The Sheep Factor
I was standing at the pump filling my tank, marveling at the number of body piercings the gas station attendant had as he busily mounted a placard on the top of each pump.
Just about that time, I'd decided those weren't piercings. Rather, he had fallen down the steps carrying his father's tackle box. While mulling this I bothered to read what was on the sign. It boldly read, "FREE EXTRA-LARGE CANDY BAR WITH PURCHASE OF ANY 64-OUNCE DRINK."
The guy on the other side of the pump was reading too. He smiled, looked at me and said, "That's some deal, eh?" I nodded mindlessly, still muddling over my tackle box theory and went inside to pay.
Seems a lot of people were jumping all over this big drink deal. It was 6:30 a.m. and they were filling up these buckets of pop to get that free candy bar.
Now I gotta tell ya, I work up as much thirst as the next guy, but 64 ounces of any liquid should require a dialysis hook-up by the time you get through. If the standard canned drink is 12 ounces, that's like drinking a six-pack with a straw.
That size drink should be reserved only for people who just stepped off the surface of the sun, let alone that healthful mix of downing the mega-size candy bar for the ultimate sugar high of the century. But you know what? Since it was packaged like "a deal," it was bought as "a deal." And people got back in there cars smiling saying, "What a deal!"
I call this The Sheep Factor -- the willingness to be blindly led to slaughter because all the other animals have decided that's the way to go. As professionals in your respected fields, I urge you to fight the sheep factor with every independent, free-thinking, creative fiber in your body. It is the stuff that no dreams are made of. It is the mundane march toward mediocrity that begs you to simply follow instead of deciding.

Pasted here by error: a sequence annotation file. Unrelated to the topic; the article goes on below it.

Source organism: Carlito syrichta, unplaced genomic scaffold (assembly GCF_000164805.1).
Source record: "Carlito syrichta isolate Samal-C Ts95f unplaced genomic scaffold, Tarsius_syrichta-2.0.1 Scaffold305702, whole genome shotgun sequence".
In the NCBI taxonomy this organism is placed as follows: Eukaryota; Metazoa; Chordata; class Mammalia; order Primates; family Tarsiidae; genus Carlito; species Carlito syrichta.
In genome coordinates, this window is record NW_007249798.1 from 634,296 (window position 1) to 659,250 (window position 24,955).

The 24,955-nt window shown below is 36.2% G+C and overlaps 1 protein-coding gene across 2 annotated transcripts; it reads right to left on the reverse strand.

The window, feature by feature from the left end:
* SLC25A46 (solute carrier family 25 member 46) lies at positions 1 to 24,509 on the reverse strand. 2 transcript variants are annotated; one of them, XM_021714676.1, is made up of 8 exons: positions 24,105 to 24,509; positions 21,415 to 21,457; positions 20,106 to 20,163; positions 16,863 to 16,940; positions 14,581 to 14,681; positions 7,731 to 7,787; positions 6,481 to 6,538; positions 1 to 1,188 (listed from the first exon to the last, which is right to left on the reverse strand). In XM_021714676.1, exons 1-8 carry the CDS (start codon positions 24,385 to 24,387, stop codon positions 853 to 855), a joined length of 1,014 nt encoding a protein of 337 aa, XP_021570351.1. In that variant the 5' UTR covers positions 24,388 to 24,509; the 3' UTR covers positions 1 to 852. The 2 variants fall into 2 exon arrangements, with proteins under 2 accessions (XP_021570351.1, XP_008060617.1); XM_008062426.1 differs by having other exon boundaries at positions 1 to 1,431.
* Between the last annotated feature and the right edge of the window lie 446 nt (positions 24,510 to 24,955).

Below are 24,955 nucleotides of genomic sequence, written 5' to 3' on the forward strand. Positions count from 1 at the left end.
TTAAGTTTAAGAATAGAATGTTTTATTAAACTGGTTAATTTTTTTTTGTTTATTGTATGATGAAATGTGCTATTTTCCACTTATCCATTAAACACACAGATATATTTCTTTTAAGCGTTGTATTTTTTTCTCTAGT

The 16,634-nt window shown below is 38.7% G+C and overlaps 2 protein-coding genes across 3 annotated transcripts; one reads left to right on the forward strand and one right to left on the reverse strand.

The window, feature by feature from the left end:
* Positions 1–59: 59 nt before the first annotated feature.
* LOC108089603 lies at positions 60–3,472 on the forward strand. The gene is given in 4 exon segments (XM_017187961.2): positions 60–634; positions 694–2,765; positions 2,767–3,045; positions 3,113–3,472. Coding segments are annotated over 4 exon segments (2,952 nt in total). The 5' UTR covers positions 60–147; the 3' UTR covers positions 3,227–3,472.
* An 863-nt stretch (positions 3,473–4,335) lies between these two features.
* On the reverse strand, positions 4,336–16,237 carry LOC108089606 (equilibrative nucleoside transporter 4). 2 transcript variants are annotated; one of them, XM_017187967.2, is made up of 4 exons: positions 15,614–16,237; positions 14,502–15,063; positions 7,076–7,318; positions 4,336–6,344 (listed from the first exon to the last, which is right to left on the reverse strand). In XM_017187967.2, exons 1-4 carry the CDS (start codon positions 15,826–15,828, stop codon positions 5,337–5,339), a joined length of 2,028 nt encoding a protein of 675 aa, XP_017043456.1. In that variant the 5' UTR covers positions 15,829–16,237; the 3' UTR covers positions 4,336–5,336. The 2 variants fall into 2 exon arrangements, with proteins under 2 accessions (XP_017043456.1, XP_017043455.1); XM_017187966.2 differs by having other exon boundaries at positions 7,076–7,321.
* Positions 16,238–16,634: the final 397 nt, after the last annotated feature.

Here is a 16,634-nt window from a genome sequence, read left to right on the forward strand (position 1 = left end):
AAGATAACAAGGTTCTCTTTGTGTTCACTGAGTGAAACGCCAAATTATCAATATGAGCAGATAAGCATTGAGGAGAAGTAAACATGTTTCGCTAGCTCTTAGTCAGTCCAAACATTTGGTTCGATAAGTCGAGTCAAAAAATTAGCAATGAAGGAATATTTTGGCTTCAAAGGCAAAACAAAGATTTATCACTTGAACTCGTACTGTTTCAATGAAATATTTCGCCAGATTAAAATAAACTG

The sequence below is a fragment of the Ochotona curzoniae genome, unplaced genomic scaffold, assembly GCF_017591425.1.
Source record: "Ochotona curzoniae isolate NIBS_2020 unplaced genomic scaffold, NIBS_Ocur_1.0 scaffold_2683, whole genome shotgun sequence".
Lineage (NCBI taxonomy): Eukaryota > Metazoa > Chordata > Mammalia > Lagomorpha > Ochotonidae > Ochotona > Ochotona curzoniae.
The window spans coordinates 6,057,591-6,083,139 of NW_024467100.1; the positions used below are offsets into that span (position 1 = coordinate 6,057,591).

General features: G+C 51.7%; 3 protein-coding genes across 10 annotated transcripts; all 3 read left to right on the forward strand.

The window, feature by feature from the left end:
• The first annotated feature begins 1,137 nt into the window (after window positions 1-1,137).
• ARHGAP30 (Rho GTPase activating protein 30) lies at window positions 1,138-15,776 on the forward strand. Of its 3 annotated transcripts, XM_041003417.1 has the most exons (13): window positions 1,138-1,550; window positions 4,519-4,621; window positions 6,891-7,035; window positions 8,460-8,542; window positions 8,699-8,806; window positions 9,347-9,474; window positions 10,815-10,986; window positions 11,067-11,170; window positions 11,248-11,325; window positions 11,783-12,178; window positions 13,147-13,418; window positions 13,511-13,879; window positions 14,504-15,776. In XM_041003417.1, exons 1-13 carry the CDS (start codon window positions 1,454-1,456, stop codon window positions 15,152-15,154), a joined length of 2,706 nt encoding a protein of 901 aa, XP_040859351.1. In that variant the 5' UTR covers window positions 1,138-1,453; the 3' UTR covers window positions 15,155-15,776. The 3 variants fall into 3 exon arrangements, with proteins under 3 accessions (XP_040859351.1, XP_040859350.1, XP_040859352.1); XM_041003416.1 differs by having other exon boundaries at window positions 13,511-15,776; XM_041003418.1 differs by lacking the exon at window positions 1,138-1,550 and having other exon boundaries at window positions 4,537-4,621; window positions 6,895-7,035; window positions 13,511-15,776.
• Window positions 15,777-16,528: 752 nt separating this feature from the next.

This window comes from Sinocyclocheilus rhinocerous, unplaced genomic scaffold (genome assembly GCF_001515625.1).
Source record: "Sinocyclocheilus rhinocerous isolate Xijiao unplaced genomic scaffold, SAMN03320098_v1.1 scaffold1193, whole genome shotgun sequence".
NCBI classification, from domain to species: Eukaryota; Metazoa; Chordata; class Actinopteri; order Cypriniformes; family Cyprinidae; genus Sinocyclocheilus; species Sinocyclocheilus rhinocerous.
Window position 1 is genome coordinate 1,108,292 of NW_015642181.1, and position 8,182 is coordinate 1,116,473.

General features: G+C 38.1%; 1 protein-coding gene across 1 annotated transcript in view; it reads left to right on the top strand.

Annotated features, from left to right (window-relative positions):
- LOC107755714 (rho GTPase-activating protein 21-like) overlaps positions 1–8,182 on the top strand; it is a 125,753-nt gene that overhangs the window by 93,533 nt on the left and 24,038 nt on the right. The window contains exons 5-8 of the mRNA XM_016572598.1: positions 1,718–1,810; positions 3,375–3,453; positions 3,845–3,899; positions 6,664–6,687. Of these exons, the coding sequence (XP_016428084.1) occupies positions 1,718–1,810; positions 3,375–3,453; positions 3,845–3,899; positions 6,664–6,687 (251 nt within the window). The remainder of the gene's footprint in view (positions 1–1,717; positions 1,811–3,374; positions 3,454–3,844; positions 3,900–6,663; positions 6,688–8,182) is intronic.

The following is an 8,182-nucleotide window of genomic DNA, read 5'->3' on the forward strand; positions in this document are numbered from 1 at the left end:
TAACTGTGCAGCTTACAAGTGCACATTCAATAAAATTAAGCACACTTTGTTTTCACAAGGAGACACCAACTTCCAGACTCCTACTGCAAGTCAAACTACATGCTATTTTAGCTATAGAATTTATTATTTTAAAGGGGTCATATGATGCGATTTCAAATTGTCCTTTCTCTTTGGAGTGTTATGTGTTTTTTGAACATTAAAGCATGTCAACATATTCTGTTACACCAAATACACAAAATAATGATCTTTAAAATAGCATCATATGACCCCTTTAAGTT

Doesn't it strike you as a little funny that people rush to buy sheets of lottery tickets when they hear the jackpot is at an all-time high? Like if they hit a $75 million dollar jackpot their lives would change, but that measly, little, standard $20 million dollar jackpot is not even worth their time? No, no, no… Let's wait until the jackpot is soaring high so that there are longer lines to stand in to get a ticket, and let's be sure the odds are even less likely to be in our favor because all the other sheep are lined up outside the convenience store. Then and only then will we bother with trying to master this "take a chance" thing, which has a smaller likelihood than being struck by lightning. I swear if I see one of you in that bleating line I'm going to take your picture and send it to your boss… Baaaa, baaaaaaaaa.